UBC Theses and Dissertations

UBC Theses Logo

UBC Theses and Dissertations

Design techniques for high-speed low-power wireline receivers Zargaran Yazd, Arash 2013

Your browser doesn't seem to have a PDF viewer, please download the PDF to view this item.

Item Metadata

Download

Media
24-ubc_2013_fall_zargaranyazd_arash.pdf [ 9.89MB ]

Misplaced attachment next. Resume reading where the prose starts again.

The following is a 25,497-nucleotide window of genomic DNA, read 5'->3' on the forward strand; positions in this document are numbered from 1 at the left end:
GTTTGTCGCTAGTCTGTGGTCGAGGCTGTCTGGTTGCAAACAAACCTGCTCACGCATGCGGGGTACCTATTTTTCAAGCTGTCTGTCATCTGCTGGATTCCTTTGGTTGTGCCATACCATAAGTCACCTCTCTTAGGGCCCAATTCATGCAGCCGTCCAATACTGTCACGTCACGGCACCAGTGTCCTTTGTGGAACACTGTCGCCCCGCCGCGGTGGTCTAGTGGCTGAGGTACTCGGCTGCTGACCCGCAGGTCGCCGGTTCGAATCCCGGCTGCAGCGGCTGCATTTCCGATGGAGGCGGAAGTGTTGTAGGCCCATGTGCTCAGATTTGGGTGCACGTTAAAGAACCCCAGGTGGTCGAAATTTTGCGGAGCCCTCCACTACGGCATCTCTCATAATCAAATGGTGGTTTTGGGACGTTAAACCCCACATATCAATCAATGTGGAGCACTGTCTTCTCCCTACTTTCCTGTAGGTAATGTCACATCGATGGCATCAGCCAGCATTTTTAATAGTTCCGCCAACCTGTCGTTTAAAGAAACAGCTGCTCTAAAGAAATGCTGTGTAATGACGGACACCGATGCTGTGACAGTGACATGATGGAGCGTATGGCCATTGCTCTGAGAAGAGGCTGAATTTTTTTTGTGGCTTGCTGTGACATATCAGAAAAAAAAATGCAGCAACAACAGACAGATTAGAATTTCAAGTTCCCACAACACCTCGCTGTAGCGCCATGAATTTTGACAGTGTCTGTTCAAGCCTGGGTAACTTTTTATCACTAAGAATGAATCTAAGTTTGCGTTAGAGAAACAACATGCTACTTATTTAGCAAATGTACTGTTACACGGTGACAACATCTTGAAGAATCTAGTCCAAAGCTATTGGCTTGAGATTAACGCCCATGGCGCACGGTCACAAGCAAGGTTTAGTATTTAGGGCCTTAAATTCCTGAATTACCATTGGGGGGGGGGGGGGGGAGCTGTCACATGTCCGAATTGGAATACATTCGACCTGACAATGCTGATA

Metadata
JSON: 24-1.0072002.json
JSON-LD: 24-1.0072002-ld.json
RDF/XML (Pretty): 24-1.0072002-rdf.xml
RDF/JSON: 24-1.0072002-rdf.json
Turtle: 24-1.0072002-turtle.txt
N-Triples: 24-1.0072002-rdf-ntriples.txt
Original Record: 24-1.0072002-source.json
Full Text
24-1.0072002-fulltext.txt
Citation
24-1.0072002.ris

Full Text